So when Apatow stepped in to produce the 2004 Will Ferrell hit Anchorman: The Legend of Ron Burgundy, it was a wise warning shot to the coasting cinematic category. Crude, rude, screwed, and borderline lewd (it was cleaned up for a PG-13 release), it offered a preview of the type of movie this maverick would soon pursue, though he only functioned as an official overseer. No, it wasn’t until the surprise sleeper hit of 2005, The 40 Year Old Virgin that Apatow’s name was connected clearly with something he created. It was the first true example of ‘slacktire’ – a cleverness carved out of decades of filmic obsession, human nerdiness, and the overriding need for interpersonal connection. Like the obsessive venturing out of his basement for the first time, and witnessing a world that didn’t keep all its toys in Mylar cases to maintain mint condition, Virgin showed that Apatow had the makings of a striking Tinsel Town titan. All he needed was the right celluloid synchronicity to bring it all together.

Such a project arrived with Talladega Nights: The Ballad of Ricky Bobby. Reteaming with Ferrell, Apatow proved to the mainstream movie fan that he could successfully circumvent expectations (who would have thought that a NASCAR comedy would be so clever) while keeping his funny bone firmly on the pulse of what makes people smile. Capitalizing on his newfound credibility – and the outrageous success of his films on DVD – the fledgling filmmaker prepared for his biggest project to date. It would be the culmination of many previous efforts, a look at family and friendship accented by pop culture cut downs and true dweeb determination. It would reflect an aging of his Freaks and Geeks personas while still maintaining a slick stoner stance. It would talk like people talk, think like people think, argue like people argue, and, doubt like people doubt.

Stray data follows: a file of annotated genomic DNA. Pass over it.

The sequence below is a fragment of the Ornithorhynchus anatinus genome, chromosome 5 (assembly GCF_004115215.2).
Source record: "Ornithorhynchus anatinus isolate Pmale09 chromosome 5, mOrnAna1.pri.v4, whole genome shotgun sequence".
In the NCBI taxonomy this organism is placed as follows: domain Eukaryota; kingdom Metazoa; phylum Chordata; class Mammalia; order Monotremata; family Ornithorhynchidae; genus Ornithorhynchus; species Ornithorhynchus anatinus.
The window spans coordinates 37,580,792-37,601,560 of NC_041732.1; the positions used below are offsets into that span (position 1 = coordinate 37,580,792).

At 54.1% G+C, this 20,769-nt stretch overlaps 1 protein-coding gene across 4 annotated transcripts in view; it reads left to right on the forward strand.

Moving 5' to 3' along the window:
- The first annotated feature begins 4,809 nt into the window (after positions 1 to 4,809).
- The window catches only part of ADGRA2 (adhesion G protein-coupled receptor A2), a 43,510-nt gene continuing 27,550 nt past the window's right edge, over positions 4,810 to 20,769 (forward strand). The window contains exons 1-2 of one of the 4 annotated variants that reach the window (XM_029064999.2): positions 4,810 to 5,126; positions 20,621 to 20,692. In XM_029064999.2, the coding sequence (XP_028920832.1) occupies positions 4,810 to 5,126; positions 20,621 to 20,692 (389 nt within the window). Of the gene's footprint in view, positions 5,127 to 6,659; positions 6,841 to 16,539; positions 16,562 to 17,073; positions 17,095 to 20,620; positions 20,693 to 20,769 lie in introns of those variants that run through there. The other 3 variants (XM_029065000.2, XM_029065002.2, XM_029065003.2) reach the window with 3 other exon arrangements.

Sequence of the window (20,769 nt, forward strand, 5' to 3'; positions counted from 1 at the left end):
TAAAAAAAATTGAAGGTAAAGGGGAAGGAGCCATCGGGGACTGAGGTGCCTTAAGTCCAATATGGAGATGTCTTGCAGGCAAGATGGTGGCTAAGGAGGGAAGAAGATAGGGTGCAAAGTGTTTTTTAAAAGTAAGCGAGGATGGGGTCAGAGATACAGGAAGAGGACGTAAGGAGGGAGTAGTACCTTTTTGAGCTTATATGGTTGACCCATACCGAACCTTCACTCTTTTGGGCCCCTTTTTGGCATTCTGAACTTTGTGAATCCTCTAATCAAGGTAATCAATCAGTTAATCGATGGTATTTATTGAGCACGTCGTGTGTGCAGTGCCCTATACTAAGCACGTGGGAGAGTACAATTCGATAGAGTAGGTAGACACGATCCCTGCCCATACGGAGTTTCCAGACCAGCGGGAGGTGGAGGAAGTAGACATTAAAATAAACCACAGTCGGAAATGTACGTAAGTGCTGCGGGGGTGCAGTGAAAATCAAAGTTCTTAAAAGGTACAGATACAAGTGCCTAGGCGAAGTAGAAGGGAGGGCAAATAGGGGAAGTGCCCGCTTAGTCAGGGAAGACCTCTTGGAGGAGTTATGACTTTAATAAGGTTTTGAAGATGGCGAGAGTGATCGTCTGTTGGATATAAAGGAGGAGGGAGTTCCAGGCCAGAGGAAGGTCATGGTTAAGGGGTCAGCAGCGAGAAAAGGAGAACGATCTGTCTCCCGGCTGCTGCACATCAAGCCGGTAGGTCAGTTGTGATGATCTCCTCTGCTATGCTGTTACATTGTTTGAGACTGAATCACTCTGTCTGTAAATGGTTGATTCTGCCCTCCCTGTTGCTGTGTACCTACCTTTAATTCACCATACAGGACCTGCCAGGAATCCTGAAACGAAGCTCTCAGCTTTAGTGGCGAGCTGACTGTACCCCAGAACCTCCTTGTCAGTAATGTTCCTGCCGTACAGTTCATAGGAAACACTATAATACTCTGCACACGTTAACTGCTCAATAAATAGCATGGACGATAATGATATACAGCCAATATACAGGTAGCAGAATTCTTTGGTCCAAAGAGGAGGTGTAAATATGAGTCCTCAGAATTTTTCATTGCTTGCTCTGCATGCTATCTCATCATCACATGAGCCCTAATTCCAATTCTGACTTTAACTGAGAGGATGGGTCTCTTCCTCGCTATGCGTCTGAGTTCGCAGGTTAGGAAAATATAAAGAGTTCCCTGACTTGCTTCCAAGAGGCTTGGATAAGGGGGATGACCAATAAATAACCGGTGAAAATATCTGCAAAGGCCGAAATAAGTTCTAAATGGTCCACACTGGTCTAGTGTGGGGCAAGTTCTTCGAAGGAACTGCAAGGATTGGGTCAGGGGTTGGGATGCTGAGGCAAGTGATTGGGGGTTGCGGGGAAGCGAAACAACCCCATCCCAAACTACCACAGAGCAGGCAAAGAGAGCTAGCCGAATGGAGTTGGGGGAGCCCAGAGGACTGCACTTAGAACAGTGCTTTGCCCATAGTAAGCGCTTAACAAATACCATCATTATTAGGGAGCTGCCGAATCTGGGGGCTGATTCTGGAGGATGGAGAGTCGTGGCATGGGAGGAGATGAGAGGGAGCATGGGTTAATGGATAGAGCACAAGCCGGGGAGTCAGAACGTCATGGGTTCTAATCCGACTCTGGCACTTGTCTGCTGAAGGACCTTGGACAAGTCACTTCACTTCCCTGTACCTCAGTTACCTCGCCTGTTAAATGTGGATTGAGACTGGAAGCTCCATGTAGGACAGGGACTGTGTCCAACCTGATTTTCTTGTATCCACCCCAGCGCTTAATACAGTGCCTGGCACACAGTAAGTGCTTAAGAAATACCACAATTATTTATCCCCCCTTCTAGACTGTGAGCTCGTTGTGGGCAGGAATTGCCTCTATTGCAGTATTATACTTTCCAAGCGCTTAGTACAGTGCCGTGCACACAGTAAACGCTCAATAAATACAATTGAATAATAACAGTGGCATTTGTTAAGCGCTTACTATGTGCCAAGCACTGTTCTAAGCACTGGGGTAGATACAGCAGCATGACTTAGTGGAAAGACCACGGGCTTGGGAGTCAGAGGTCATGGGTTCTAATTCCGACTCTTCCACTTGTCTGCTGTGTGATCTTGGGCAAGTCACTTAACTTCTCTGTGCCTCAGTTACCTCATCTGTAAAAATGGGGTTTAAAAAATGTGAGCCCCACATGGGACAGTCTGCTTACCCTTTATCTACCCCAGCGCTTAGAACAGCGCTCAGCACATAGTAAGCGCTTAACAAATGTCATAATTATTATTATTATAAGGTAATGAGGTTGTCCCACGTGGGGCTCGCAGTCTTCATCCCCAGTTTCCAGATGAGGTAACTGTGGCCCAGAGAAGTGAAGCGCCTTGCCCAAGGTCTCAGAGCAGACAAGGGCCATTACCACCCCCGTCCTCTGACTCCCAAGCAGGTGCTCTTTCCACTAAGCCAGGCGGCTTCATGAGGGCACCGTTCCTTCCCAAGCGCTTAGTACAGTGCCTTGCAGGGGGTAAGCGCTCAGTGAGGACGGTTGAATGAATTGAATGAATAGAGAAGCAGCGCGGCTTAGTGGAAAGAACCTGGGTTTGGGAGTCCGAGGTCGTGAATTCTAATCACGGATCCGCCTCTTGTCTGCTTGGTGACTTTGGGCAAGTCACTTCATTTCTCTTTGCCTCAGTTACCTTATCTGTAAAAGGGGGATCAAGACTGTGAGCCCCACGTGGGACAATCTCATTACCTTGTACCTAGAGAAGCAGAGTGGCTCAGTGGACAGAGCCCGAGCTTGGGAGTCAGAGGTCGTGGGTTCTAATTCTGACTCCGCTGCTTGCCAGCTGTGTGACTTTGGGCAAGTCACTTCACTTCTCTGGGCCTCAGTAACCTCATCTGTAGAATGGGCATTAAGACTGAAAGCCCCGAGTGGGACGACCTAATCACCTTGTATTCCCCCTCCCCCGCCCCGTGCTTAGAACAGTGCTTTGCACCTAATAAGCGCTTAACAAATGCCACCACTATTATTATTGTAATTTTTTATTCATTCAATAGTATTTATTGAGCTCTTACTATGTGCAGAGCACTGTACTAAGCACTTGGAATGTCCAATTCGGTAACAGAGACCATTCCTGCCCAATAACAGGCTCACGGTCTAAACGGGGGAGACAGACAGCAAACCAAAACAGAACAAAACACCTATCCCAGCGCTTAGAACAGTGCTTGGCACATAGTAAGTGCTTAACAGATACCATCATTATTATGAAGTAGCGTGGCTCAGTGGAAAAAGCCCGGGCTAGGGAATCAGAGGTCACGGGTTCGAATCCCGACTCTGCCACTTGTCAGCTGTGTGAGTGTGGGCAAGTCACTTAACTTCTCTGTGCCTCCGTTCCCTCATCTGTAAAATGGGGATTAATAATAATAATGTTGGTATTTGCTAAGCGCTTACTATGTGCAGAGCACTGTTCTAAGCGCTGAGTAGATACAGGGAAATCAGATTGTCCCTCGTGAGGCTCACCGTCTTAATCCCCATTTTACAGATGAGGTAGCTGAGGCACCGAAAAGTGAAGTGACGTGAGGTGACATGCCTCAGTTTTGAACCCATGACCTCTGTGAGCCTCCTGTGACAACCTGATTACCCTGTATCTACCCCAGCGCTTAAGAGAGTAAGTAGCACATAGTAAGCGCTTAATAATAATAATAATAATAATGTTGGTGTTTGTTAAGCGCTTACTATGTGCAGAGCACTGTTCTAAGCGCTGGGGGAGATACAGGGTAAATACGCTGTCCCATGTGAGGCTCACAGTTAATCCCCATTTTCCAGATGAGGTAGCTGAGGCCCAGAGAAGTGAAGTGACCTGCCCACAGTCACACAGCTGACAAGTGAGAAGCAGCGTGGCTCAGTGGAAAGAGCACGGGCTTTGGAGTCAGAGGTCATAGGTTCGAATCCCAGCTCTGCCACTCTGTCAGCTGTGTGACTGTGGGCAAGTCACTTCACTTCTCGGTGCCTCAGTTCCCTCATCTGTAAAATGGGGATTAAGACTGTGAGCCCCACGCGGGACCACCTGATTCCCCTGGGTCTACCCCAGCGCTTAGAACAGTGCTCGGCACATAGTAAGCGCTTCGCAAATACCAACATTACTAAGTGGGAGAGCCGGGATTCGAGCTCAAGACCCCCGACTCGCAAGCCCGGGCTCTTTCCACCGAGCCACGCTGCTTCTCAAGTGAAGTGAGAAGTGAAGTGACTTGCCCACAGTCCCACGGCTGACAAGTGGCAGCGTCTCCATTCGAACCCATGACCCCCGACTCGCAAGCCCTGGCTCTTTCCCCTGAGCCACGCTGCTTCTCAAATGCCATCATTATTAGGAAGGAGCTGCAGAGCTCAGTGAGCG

Knocked Up became that undeniable masterpiece, a movie that gets better, and more insightful, with every subsequent viewing. What starts off like a grunge rock remake of Revenge of the Nerds quickly converts into an effortless examination of impulse, overcompensation, and acceptance. It gave long time marrieds food for mid life crisis consideration and Gen-X’ers an excuse to play videogames for another 15 years. Unlike most Hollywood films that focus on biology as a salve for what ails you (as in Parenthood or She’s Having a Baby), Apatow finally told paternity like it is – a scary, life changing cock-up that has the potential to make you the happiest human on Earth as it systematically unravels your dreams, your hopes, your hobbies, and your individual foibles. Instead of acting as a peacemaker, babies will blow your sh*t apart, if you’re not careful.